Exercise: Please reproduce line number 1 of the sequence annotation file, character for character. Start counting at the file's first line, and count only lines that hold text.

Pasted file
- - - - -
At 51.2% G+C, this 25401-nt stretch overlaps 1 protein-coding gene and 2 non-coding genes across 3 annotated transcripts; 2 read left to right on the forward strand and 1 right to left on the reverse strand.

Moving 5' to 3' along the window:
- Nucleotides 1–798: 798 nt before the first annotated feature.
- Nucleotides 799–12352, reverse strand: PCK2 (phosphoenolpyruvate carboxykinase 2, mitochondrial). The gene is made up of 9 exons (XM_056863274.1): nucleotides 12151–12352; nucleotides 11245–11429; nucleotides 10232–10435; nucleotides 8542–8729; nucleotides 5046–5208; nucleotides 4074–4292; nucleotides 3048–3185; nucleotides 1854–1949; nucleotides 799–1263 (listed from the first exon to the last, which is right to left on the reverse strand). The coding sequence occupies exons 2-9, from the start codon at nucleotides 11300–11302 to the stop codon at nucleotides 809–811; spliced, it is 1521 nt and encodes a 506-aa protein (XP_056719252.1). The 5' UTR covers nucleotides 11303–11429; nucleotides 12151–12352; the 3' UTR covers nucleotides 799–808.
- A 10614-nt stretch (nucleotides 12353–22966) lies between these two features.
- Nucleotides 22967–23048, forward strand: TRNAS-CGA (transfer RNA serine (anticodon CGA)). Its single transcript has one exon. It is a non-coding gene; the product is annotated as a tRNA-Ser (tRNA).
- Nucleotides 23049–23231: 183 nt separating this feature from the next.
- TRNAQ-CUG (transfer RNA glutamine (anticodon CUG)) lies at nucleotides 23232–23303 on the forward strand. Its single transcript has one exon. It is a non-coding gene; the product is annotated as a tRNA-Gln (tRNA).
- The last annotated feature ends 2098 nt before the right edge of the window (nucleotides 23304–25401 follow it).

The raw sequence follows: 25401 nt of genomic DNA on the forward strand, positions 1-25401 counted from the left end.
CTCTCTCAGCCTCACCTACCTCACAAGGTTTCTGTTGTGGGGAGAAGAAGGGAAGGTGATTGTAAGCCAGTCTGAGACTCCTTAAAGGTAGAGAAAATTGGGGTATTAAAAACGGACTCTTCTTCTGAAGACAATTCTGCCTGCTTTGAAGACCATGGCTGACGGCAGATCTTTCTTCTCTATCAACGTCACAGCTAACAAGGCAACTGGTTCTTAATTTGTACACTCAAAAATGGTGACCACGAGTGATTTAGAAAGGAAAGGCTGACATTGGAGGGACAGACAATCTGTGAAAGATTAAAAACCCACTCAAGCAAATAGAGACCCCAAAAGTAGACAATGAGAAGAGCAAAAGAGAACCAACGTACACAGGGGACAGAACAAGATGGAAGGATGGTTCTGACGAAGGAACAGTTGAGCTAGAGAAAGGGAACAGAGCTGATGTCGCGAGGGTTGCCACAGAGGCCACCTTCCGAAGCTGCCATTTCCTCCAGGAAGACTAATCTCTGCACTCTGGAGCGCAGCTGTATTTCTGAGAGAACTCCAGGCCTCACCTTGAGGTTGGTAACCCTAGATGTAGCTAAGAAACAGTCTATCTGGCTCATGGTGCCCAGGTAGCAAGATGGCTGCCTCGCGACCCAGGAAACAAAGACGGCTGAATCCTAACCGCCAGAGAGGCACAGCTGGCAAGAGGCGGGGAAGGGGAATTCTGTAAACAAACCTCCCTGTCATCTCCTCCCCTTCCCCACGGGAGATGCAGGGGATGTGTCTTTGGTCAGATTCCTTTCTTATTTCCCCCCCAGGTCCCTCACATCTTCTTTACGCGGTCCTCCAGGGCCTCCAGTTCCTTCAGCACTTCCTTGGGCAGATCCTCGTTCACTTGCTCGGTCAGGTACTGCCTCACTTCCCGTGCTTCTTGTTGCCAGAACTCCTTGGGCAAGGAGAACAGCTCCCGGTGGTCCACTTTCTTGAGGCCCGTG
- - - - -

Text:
At 51.2% G+C, this 25401-nt stretch overlaps 1 protein-coding gene and 2 non-coding genes across 3 annotated transcripts; 2 read left to right on the forward strand and 1 right to left on the reverse strand.